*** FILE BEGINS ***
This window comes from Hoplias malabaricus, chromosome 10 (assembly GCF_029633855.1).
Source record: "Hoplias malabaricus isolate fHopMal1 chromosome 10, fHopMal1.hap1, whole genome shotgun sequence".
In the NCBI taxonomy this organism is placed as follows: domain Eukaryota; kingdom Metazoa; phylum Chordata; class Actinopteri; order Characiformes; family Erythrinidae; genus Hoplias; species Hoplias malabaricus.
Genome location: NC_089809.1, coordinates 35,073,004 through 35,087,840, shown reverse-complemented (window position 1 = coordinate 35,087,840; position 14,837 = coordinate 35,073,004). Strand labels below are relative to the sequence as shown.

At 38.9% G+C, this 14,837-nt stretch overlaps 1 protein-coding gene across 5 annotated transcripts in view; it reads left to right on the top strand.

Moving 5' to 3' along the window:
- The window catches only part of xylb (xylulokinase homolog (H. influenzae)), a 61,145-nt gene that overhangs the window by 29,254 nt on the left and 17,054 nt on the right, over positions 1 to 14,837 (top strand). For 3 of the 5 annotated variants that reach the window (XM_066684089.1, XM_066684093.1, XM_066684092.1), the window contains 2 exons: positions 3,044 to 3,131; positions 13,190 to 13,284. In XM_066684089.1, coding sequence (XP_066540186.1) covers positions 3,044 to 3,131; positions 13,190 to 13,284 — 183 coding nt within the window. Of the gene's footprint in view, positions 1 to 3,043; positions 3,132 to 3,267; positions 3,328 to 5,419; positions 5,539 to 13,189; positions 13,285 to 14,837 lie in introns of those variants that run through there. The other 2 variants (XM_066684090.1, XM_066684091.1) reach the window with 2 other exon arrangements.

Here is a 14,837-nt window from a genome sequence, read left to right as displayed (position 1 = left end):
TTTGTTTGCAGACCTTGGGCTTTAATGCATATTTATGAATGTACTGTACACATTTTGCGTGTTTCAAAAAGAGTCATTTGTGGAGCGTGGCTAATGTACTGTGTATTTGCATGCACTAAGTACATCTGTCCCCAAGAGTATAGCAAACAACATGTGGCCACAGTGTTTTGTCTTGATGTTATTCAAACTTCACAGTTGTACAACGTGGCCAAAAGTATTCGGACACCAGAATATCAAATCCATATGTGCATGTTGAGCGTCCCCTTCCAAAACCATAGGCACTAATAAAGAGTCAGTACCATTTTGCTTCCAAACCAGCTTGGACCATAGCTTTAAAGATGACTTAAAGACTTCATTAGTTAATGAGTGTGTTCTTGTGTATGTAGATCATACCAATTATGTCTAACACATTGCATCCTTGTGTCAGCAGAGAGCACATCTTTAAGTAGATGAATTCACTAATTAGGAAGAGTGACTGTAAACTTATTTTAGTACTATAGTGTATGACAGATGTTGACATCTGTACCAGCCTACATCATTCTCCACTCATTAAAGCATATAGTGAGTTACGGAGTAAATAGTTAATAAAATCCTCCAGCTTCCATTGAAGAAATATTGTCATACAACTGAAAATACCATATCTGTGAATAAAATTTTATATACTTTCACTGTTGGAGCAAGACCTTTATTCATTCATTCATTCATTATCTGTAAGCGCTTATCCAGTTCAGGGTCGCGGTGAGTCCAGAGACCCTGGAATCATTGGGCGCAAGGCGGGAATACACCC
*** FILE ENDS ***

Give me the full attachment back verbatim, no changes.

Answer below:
This window comes from Hoplias malabaricus, chromosome 10 (assembly GCF_029633855.1).
Source record: "Hoplias malabaricus isolate fHopMal1 chromosome 10, fHopMal1.hap1, whole genome shotgun sequence".
In the NCBI taxonomy this organism is placed as follows: domain Eukaryota; kingdom Metazoa; phylum Chordata; class Actinopteri; order Characiformes; family Erythrinidae; genus Hoplias; species Hoplias malabaricus.
Genome location: NC_089809.1, coordinates 35,073,004 through 35,087,840, shown reverse-complemented (window position 1 = coordinate 35,087,840; position 14,837 = coordinate 35,073,004). Strand labels below are relative to the sequence as shown.

At 38.9% G+C, this 14,837-nt stretch overlaps 1 protein-coding gene across 5 annotated transcripts in view; it reads left to right on the top strand.

Moving 5' to 3' along the window:
- The window catches only part of xylb (xylulokinase homolog (H. influenzae)), a 61,145-nt gene that overhangs the window by 29,254 nt on the left and 17,054 nt on the right, over positions 1 to 14,837 (top strand). For 3 of the 5 annotated variants that reach the window (XM_066684089.1, XM_066684093.1, XM_066684092.1), the window contains 2 exons: positions 3,044 to 3,131; positions 13,190 to 13,284. In XM_066684089.1, coding sequence (XP_066540186.1) covers positions 3,044 to 3,131; positions 13,190 to 13,284 — 183 coding nt within the window. Of the gene's footprint in view, positions 1 to 3,043; positions 3,132 to 3,267; positions 3,328 to 5,419; positions 5,539 to 13,189; positions 13,285 to 14,837 lie in introns of those variants that run through there. The other 2 variants (XM_066684090.1, XM_066684091.1) reach the window with 2 other exon arrangements.

Here is a 14,837-nt window from a genome sequence, read left to right as displayed (position 1 = left end):
TTTGTTTGCAGACCTTGGGCTTTAATGCATATTTATGAATGTACTGTACACATTTTGCGTGTTTCAAAAAGAGTCATTTGTGGAGCGTGGCTAATGTACTGTGTATTTGCATGCACTAAGTACATCTGTCCCCAAGAGTATAGCAAACAACATGTGGCCACAGTGTTTTGTCTTGATGTTATTCAAACTTCACAGTTGTACAACGTGGCCAAAAGTATTCGGACACCAGAATATCAAATCCATATGTGCATGTTGAGCGTCCCCTTCCAAAACCATAGGCACTAATAAAGAGTCAGTACCATTTTGCTTCCAAACCAGCTTGGACCATAGCTTTAAAGATGACTTAAAGACTTCATTAGTTAATGAGTGTGTTCTTGTGTATGTAGATCATACCAATTATGTCTAACACATTGCATCCTTGTGTCAGCAGAGAGCACATCTTTAAGTAGATGAATTCACTAATTAGGAAGAGTGACTGTAAACTTATTTTAGTACTATAGTGTATGACAGATGTTGACATCTGTACCAGCCTACATCATTCTCCACTCATTAAAGCATATAGTGAGTTACGGAGTAAATAGTTAATAAAATCCTCCAGCTTCCATTGAAGAAATATTGTCATACAACTGAAAATACCATATCTGTGAATAAAATTTTATATACTTTCACTGTTGGAGCAAGACCTTTATTCATTCATTCATTCATTATCTGTAAGCGCTTATCCAGTTCAGGGTCGCGGTGAGTCCAGAGACCCTGGAATCATTGGGCGCAAGGCGGGAATACACCC